When my daughter, Jill, passed away in 2021, I went through a real tough time. I still do. It can be brutally difficult. Sometimes I feel numb and disconnected. As much as we wanted her funeral to be a day of celebration, it didn’t feel much like a party, at least not the kind of party I wanted to attend.
Maybe you have also felt that way. Your husband died. Your child was buried. You learned about the lump on your breast or the spot on your lung. Someone you loved said they no longer loved you and left. Some of you have felt far from home ever since your home fell apart. God never said the journey would be easy, but He did say the arrival would be worthwhile.
David ends Psalm 23 the same way he started – “The LORD” (“The LORD is my shepherd” in verse 1). The journey took some twists and valleys, but it ends with “The LORD Forever.”
What does this last phrase of Psalm 23 teach us?
You can get a taste of Heaven now.
In the Old Testament the house of the Lord was the Tabernacle and later the Temple. It was the place where God dwelled among His people. Even in the New Testament, the Christian and the local church are called ‘the house of the Lord” because that is where God’s presence is. The house of the Lord is the presence of the Lord. David was saying, “I dwell in the presence of the Lord.”
There seems to have been a sense in which David enjoyed Heaven before he got there. So can you. To him the Lord’s house was not simply a thing in the future, but a reality for the present. In another psalm he talks of ‘dwelling in the secret place of the Most High’ (Psalm 91:1). We can get a taste of Heaven now by dwelling in His presence.
You aren’t home yet, don’t act like you are.
What does it mean to dwell somewhere? It means to sit down, to settle in. In this life, we are just passing through. We might feel our home is permanent, but it’s only temporary. We are living in the equivalent of caravans, not matter how big our small, because our real home is in heaven.
This world is not our home. Heaven is. This explains the homesickness we feel. The twists and turns of life have a way of reminding us – we aren’t home yet. Disease and death are not supposed to be part of our forever home. Deep down you know you aren’t home yet. So be careful not to act like you are.
Life is Short. Heaven is Forever.
Perhaps the most thrilling word in Psalm 23 is “forever”. Heaven is a forever place, not temporary, momentary, or transitory. It’s our forever home. Never to be kicked out, evicted, or left homeless. The place our faith thinks about. The place our hope is set on. The place where we belong. The place we were made for.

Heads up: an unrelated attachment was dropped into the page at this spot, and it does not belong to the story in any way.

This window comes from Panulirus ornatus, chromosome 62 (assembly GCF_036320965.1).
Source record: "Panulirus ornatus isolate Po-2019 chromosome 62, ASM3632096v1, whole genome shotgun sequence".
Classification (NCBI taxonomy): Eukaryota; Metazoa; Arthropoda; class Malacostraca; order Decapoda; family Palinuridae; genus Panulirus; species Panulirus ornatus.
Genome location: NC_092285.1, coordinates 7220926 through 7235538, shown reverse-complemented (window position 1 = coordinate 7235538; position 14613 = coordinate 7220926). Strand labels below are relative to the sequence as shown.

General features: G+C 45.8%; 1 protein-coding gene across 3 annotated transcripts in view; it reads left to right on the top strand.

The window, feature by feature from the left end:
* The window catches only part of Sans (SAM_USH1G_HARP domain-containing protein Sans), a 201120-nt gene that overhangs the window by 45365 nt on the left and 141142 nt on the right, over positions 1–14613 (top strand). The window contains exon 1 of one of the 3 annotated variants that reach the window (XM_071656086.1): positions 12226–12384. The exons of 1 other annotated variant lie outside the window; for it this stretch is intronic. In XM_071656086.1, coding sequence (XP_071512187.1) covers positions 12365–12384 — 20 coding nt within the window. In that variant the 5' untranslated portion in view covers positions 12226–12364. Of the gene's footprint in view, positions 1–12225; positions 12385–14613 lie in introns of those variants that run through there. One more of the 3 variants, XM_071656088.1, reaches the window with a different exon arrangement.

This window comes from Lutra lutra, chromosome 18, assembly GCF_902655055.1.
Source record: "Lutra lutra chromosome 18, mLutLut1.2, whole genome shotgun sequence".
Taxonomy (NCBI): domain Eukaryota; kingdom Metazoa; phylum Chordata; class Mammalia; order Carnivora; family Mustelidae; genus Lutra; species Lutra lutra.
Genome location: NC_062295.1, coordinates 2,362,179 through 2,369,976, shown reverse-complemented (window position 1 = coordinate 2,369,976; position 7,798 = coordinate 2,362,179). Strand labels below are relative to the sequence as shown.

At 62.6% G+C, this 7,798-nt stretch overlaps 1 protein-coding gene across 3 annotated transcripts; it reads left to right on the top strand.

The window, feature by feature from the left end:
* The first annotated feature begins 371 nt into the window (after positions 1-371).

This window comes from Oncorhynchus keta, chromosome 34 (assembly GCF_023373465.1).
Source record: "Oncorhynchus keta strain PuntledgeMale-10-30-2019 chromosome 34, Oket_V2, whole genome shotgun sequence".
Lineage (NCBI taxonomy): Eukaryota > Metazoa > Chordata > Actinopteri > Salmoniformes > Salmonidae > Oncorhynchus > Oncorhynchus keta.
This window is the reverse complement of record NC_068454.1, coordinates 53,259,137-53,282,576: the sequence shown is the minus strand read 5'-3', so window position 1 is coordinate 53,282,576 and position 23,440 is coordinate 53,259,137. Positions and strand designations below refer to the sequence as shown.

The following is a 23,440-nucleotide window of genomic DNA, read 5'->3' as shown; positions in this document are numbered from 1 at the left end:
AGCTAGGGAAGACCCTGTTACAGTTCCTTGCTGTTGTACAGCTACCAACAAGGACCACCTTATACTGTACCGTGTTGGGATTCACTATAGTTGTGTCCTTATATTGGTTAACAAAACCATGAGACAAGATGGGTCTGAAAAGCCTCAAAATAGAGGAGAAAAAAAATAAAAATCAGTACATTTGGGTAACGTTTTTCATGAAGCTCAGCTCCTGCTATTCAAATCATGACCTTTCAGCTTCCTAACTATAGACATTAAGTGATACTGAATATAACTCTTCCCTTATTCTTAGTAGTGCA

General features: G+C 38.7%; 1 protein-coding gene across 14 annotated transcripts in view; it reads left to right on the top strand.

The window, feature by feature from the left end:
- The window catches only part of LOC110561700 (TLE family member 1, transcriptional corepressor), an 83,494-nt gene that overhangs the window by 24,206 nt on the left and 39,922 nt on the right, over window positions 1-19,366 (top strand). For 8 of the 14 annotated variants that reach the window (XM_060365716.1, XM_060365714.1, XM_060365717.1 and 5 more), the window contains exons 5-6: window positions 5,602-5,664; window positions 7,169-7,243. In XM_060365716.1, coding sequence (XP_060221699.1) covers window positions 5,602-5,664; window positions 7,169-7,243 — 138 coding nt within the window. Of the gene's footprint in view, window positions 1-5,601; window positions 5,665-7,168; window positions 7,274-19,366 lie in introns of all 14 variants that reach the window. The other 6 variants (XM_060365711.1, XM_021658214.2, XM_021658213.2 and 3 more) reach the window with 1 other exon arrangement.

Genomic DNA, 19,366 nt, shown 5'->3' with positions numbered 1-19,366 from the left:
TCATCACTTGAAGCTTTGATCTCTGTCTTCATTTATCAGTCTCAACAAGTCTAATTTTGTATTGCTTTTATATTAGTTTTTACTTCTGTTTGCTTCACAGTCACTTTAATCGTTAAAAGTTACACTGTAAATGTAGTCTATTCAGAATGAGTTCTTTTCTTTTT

Humanity is not prone to take the long view of life. We seek the next thrill, the next drive-through gratification, the next highlight. David does not point to the next exciting event but to a permanent dwelling place in the presence of God. A place we neither build nor deserve. We will dwell in His presence forever.
Almost every day we rub shoulders with men and women, boys and girls, who dwell outside the walls of the “house of the Lord.” They do not experience now, nor will they in the future, enjoy the presence of the Lord. What is your impact on them? Is your life so peaceful, so satisfying, so enthusiastic because you walk and talk and dwell with God, that they become envious? Do they see the benefits of following the Shepherd? Does your life and conversation lead them to Him – and to everlasting life?
What should you do?
- Trust Jesus as Savior and Lord. Will you dwell in the house of the Lord forever?
- Spend time in His presence. Is your spiritual life a little bit of Heaven on earth?
- Share the Gospel with others. Is anyone going to live forever because you told them how?
A familiar story is the best to close this article. A woman was diagnosed with a terminal illness. As she was getting her things in order, she contacted her pastor and asked him to come to her house to discuss some of her final wishes. She told him the songs she wanted, the Scriptures she wanted, the outfit she wanted to be buried in. As the pastor was leaving, she remembered one more thing. “I want to be buried with a fork in my right hand.” The pastor didn’t know what to say. The woman explained, “In all my years of fixing family dinners and potlucks at church, when the dishes of the main course were being cleared, someone would inevitably say, “Keep your fork, the best is yet to come.” It was my favorite part of the meal. So when people see me in the casket with a fork in my hand and they ask, “What’s with the fork?” I want you to tell them, “She kept her fork, the best is yet to come.”